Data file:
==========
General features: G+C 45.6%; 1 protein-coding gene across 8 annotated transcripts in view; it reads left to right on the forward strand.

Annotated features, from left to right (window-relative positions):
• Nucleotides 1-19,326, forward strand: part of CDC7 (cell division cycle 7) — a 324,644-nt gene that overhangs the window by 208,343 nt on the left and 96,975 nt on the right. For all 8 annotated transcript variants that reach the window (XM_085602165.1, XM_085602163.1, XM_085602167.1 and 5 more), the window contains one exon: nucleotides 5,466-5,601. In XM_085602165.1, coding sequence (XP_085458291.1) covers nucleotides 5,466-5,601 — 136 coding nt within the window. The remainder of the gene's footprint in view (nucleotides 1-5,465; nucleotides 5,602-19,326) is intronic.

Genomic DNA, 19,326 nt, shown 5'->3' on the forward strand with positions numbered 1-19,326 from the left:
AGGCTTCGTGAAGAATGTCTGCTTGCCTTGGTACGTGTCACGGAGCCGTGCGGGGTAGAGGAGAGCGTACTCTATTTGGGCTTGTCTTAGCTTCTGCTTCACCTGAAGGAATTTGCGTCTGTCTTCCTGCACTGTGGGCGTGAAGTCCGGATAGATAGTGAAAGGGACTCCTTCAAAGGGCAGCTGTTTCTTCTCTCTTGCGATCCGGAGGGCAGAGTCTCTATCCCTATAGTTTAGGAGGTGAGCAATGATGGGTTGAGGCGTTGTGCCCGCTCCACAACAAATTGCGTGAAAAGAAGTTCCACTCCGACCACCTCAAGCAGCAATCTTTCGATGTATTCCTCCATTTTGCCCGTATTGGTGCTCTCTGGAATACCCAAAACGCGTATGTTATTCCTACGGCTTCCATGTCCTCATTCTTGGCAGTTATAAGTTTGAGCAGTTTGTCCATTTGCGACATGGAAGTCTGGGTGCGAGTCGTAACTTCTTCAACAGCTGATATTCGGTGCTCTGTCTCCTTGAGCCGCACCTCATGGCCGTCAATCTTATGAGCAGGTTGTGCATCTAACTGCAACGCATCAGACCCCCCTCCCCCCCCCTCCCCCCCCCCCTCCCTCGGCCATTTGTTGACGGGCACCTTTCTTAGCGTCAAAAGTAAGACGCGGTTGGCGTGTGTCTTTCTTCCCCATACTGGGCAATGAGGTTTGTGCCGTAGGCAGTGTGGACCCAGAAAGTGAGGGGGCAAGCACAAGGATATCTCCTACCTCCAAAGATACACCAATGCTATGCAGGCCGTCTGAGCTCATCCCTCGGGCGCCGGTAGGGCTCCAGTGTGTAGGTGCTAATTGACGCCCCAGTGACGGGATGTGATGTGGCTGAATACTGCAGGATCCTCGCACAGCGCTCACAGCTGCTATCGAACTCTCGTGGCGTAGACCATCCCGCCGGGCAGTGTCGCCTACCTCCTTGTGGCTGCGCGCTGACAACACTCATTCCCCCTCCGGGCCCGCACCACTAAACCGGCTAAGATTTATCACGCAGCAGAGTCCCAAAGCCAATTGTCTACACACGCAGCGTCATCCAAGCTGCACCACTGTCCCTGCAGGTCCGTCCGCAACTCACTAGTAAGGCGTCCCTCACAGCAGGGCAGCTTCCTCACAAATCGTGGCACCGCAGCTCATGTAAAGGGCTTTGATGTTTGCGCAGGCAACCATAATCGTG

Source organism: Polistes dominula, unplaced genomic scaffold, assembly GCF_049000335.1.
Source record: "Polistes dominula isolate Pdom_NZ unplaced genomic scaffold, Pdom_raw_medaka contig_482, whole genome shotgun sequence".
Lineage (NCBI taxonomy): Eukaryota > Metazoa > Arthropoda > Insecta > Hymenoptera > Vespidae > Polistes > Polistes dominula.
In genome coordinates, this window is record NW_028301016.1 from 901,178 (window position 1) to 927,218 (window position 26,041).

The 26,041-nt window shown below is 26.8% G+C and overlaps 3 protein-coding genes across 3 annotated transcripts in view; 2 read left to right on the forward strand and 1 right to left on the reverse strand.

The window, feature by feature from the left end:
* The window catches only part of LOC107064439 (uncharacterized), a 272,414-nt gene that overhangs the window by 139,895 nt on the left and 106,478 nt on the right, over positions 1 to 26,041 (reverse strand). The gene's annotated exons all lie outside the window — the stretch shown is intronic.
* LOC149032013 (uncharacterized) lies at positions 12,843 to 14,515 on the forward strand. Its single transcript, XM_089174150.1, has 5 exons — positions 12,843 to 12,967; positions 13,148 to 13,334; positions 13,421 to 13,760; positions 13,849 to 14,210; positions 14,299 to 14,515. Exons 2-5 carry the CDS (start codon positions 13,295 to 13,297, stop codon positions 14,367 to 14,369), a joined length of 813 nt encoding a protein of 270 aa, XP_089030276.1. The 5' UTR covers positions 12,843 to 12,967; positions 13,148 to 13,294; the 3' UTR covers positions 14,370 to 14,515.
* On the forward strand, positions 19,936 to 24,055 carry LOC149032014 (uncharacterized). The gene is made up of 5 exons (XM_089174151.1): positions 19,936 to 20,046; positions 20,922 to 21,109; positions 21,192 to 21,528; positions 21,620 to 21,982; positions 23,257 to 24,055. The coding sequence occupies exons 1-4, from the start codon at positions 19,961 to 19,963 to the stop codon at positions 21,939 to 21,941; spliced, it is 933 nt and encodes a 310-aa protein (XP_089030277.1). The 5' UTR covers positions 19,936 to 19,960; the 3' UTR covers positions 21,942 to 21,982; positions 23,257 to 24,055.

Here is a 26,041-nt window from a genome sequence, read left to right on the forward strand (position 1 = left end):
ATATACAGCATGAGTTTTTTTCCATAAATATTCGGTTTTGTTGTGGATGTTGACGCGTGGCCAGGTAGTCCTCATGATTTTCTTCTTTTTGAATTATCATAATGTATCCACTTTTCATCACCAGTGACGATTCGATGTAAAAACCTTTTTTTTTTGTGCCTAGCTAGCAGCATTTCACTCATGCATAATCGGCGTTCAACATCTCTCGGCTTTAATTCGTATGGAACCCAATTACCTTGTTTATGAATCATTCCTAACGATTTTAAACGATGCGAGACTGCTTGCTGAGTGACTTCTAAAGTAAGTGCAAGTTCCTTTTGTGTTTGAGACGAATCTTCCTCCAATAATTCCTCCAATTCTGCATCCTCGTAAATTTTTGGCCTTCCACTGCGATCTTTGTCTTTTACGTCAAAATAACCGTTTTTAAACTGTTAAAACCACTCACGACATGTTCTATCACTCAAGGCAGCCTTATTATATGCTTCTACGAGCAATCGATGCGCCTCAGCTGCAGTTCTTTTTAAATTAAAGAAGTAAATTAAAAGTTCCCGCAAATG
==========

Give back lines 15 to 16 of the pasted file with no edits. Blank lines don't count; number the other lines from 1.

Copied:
Here is a 26,041-nt window from a genome sequence, read left to right on the forward strand (position 1 = left end):
ATATACAGCATGAGTTTTTTTCCATAAATATTCGGTTTTGTTGTGGATGTTGACGCGTGGCCAGGTAGTCCTCATGATTTTCTTCTTTTTGAATTATCATAATGTATCCACTTTTCATCACCAGTGACGATTCGATGTAAAAACCTTTTTTTTTTGTGCCTAGCTAGCAGCATTTCACTCATGCATAATCGGCGTTCAACATCTCTCGGCTTTAATTCGTATGGAACCCAATTACCTTGTTTATGAATCATTCCTAACGATTTTAAACGATGCGAGACTGCTTGCTGAGTGACTTCTAAAGTAAGTGCAAGTTCCTTTTGTGTTTGAGACGAATCTTCCTCCAATAATTCCTCCAATTCTGCATCCTCGTAAATTTTTGGCCTTCCACTGCGATCTTTGTCTTTTACGTCAAAATAACCGTTTTTAAACTGTTAAAACCACTCACGACATGTTCTATCACTCAAGGCAGCCTTATTATATGCTTCTACGAGCAATCGATGCGCCTCAGCTGCAGTTCTTTTTAAATTAAAGAAGTAAATTAAAAGTTCCCGCAAATG